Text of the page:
Quietly but zealously, entrepreneur Bernard Riskin has spent four years on a zanily quixotic crusade to get the letters Q and Z put onto telephone keypads. Now, he's zeroing in on his quarry. On Feb. 15, a working group of the International Standards Organization--meeting in Quebec--endorsed Riskin's plan to put Q on the 7 key and Z on the 9. That responded to a query zipped over from another standard-setter, the Comite Consultatif International de Telephonie et de Telegraphie. Final approval could take a couple of years.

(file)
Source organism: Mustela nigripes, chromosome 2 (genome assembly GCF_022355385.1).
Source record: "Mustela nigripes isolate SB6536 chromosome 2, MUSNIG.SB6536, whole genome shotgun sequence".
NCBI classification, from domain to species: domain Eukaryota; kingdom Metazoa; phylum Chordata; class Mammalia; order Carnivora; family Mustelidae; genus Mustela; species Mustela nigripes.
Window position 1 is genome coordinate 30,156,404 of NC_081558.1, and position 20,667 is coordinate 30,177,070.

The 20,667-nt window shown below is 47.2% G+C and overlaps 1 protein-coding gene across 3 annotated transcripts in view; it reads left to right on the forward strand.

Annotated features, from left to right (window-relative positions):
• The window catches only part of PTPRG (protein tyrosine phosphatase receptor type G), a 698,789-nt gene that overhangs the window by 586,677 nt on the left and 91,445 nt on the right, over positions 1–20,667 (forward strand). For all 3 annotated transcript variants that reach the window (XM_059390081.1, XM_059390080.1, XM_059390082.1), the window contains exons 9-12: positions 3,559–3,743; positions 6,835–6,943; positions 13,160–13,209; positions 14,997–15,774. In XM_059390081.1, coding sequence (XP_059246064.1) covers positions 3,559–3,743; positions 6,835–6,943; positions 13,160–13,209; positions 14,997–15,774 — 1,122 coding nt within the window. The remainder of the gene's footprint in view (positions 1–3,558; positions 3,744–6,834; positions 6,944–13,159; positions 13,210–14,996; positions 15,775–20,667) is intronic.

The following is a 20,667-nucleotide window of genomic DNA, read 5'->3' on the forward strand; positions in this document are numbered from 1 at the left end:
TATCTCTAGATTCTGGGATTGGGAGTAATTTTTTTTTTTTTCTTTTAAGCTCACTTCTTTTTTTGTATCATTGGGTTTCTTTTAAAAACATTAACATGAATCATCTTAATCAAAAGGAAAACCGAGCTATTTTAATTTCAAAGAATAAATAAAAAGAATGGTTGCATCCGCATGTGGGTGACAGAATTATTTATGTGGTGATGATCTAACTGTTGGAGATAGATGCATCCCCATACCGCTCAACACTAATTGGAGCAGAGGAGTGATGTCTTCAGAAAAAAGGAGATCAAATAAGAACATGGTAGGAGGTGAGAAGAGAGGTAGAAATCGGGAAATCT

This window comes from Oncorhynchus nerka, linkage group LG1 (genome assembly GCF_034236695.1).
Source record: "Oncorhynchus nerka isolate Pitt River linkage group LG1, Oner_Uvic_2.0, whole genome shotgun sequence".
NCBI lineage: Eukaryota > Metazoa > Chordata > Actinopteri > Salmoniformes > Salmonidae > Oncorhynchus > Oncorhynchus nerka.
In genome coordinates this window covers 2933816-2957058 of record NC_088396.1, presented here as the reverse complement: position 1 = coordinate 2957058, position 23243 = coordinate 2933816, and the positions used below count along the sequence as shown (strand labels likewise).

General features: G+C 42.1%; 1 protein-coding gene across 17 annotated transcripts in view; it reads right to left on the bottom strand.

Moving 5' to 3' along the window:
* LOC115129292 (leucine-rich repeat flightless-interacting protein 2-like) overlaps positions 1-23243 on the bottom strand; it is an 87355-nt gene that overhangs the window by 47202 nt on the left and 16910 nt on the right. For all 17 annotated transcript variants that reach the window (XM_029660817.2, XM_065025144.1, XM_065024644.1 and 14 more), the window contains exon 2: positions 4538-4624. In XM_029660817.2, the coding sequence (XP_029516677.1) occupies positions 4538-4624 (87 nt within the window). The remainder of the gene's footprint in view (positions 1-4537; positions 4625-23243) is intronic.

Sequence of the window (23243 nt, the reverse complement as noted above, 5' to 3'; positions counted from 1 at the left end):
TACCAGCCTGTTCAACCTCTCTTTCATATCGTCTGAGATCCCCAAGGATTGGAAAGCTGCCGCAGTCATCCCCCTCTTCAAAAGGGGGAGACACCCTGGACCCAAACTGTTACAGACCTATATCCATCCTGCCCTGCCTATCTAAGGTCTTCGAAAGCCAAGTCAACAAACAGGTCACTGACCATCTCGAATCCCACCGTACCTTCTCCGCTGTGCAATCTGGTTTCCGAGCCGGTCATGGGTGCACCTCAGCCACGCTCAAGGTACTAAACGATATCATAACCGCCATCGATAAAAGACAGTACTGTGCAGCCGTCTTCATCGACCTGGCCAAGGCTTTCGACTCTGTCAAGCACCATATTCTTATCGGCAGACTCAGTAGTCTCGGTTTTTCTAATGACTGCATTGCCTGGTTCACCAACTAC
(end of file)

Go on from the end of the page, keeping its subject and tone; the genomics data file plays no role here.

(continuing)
Riskin's quest has a business angle: He's president of Fon-Ex Inc. in Lambertville, N. J., which is promoting its patented method to recognize words entered by phone keypad by using a computer to analyze the input. For example, Fon-Ex software can guess that 9-3-2-7-2 probably spells "zebra," not "xecsa." Fon-Ex could let telephones communicate with pocket pagers that display messages and telephone-typewriters for the hearing-impaired, among other devices.